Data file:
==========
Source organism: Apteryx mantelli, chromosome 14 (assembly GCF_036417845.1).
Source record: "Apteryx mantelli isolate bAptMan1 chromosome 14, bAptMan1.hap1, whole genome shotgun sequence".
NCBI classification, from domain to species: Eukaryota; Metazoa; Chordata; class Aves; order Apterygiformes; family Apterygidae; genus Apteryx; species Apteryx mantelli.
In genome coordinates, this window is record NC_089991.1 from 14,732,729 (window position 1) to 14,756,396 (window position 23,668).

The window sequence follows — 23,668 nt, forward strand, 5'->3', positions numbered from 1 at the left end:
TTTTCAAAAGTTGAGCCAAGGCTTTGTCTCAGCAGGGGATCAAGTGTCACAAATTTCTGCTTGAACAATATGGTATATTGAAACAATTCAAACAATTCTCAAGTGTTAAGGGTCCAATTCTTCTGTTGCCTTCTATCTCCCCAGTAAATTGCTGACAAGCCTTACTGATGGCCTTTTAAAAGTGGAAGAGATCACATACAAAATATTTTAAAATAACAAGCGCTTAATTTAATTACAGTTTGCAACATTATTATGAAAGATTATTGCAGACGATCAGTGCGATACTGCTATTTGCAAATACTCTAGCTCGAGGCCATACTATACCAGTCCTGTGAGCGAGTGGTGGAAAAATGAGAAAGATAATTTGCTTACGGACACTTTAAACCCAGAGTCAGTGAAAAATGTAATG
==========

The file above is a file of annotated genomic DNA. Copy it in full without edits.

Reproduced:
Source organism: Apteryx mantelli, chromosome 14 (assembly GCF_036417845.1).
Source record: "Apteryx mantelli isolate bAptMan1 chromosome 14, bAptMan1.hap1, whole genome shotgun sequence".
NCBI classification, from domain to species: Eukaryota; Metazoa; Chordata; class Aves; order Apterygiformes; family Apterygidae; genus Apteryx; species Apteryx mantelli.
In genome coordinates, this window is record NC_089991.1 from 14,732,729 (window position 1) to 14,756,396 (window position 23,668).

The window sequence follows — 23,668 nt, forward strand, 5'->3', positions numbered from 1 at the left end:
TTTTCAAAAGTTGAGCCAAGGCTTTGTCTCAGCAGGGGATCAAGTGTCACAAATTTCTGCTTGAACAATATGGTATATTGAAACAATTCAAACAATTCTCAAGTGTTAAGGGTCCAATTCTTCTGTTGCCTTCTATCTCCCCAGTAAATTGCTGACAAGCCTTACTGATGGCCTTTTAAAAGTGGAAGAGATCACATACAAAATATTTTAAAATAACAAGCGCTTAATTTAATTACAGTTTGCAACATTATTATGAAAGATTATTGCAGACGATCAGTGCGATACTGCTATTTGCAAATACTCTAGCTCGAGGCCATACTATACCAGTCCTGTGAGCGAGTGGTGGAAAAATGAGAAAGATAATTTGCTTACGGACACTTTAAACCCAGAGTCAGTGAAAAATGTAATG